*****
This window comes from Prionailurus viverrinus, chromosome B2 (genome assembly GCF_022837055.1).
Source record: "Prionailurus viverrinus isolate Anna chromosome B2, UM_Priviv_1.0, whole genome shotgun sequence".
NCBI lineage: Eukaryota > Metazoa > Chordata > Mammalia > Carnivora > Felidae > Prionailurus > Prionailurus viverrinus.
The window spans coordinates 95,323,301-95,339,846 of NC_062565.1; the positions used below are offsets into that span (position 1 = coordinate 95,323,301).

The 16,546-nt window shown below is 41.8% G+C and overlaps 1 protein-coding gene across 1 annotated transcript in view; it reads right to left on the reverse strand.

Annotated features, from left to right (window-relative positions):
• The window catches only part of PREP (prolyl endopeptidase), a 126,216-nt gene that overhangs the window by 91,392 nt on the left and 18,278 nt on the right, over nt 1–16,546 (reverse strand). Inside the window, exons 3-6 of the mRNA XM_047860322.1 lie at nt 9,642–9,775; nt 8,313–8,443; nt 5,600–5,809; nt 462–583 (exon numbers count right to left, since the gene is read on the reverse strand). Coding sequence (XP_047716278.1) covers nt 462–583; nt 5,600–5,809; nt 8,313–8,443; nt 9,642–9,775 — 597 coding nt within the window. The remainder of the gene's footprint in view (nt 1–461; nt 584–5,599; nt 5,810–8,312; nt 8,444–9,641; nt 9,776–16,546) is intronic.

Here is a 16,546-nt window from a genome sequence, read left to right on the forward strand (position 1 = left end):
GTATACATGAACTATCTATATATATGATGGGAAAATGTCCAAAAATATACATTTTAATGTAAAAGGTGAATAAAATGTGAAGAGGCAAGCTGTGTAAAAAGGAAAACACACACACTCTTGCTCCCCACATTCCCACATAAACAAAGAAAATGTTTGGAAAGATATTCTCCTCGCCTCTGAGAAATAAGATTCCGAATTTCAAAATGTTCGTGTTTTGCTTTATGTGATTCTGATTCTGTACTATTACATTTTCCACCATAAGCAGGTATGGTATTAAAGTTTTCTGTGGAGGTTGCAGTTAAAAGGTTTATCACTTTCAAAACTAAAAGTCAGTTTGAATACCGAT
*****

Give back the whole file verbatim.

This window comes from Prionailurus viverrinus, chromosome B2 (genome assembly GCF_022837055.1).
Source record: "Prionailurus viverrinus isolate Anna chromosome B2, UM_Priviv_1.0, whole genome shotgun sequence".
NCBI lineage: Eukaryota > Metazoa > Chordata > Mammalia > Carnivora > Felidae > Prionailurus > Prionailurus viverrinus.
The window spans coordinates 95,323,301-95,339,846 of NC_062565.1; the positions used below are offsets into that span (position 1 = coordinate 95,323,301).

The 16,546-nt window shown below is 41.8% G+C and overlaps 1 protein-coding gene across 1 annotated transcript in view; it reads right to left on the reverse strand.

Annotated features, from left to right (window-relative positions):
• The window catches only part of PREP (prolyl endopeptidase), a 126,216-nt gene that overhangs the window by 91,392 nt on the left and 18,278 nt on the right, over nt 1–16,546 (reverse strand). Inside the window, exons 3-6 of the mRNA XM_047860322.1 lie at nt 9,642–9,775; nt 8,313–8,443; nt 5,600–5,809; nt 462–583 (exon numbers count right to left, since the gene is read on the reverse strand). Coding sequence (XP_047716278.1) covers nt 462–583; nt 5,600–5,809; nt 8,313–8,443; nt 9,642–9,775 — 597 coding nt within the window. The remainder of the gene's footprint in view (nt 1–461; nt 584–5,599; nt 5,810–8,312; nt 8,444–9,641; nt 9,776–16,546) is intronic.

Here is a 16,546-nt window from a genome sequence, read left to right on the forward strand (position 1 = left end):
GTATACATGAACTATCTATATATATGATGGGAAAATGTCCAAAAATATACATTTTAATGTAAAAGGTGAATAAAATGTGAAGAGGCAAGCTGTGTAAAAAGGAAAACACACACACTCTTGCTCCCCACATTCCCACATAAACAAAGAAAATGTTTGGAAAGATATTCTCCTCGCCTCTGAGAAATAAGATTCCGAATTTCAAAATGTTCGTGTTTTGCTTTATGTGATTCTGATTCTGTACTATTACATTTTCCACCATAAGCAGGTATGGTATTAAAGTTTTCTGTGGAGGTTGCAGTTAAAAGGTTTATCACTTTCAAAACTAAAAGTCAGTTTGAATACCGAT